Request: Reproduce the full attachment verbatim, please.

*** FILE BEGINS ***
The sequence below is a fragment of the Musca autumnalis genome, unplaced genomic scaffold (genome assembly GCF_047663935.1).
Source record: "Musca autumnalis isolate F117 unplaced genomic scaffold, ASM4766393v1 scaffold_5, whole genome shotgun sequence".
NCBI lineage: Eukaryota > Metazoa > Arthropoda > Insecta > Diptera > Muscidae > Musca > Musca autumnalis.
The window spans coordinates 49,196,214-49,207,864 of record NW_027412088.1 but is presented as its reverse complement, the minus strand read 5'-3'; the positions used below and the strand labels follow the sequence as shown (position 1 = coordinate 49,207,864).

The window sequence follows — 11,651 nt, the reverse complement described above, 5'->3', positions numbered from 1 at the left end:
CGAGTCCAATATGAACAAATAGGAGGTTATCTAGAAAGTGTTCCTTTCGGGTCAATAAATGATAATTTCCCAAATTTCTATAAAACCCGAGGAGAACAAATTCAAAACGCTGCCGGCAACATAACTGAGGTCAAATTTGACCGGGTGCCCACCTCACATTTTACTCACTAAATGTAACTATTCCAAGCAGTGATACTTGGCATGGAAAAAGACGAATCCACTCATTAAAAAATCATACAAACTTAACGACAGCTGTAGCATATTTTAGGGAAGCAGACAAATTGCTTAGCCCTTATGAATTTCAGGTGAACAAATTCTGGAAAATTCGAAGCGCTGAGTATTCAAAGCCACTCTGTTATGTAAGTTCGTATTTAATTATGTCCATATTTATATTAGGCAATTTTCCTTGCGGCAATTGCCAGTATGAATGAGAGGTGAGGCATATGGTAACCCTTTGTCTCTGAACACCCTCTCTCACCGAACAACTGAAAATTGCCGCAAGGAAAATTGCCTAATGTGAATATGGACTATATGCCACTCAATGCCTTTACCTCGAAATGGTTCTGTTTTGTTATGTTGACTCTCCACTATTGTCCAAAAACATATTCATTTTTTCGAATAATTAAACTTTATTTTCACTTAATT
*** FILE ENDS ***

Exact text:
The sequence below is a fragment of the Musca autumnalis genome, unplaced genomic scaffold (genome assembly GCF_047663935.1).
Source record: "Musca autumnalis isolate F117 unplaced genomic scaffold, ASM4766393v1 scaffold_5, whole genome shotgun sequence".
NCBI lineage: Eukaryota > Metazoa > Arthropoda > Insecta > Diptera > Muscidae > Musca > Musca autumnalis.
The window spans coordinates 49,196,214-49,207,864 of record NW_027412088.1 but is presented as its reverse complement, the minus strand read 5'-3'; the positions used below and the strand labels follow the sequence as shown (position 1 = coordinate 49,207,864).

The window sequence follows — 11,651 nt, the reverse complement described above, 5'->3', positions numbered from 1 at the left end:
CGAGTCCAATATGAACAAATAGGAGGTTATCTAGAAAGTGTTCCTTTCGGGTCAATAAATGATAATTTCCCAAATTTCTATAAAACCCGAGGAGAACAAATTCAAAACGCTGCCGGCAACATAACTGAGGTCAAATTTGACCGGGTGCCCACCTCACATTTTACTCACTAAATGTAACTATTCCAAGCAGTGATACTTGGCATGGAAAAAGACGAATCCACTCATTAAAAAATCATACAAACTTAACGACAGCTGTAGCATATTTTAGGGAAGCAGACAAATTGCTTAGCCCTTATGAATTTCAGGTGAACAAATTCTGGAAAATTCGAAGCGCTGAGTATTCAAAGCCACTCTGTTATGTAAGTTCGTATTTAATTATGTCCATATTTATATTAGGCAATTTTCCTTGCGGCAATTGCCAGTATGAATGAGAGGTGAGGCATATGGTAACCCTTTGTCTCTGAACACCCTCTCTCACCGAACAACTGAAAATTGCCGCAAGGAAAATTGCCTAATGTGAATATGGACTATATGCCACTCAATGCCTTTACCTCGAAATGGTTCTGTTTTGTTATGTTGACTCTCCACTATTGTCCAAAAACATATTCATTTTTTCGAATAATTAAACTTTATTTTCACTTAATT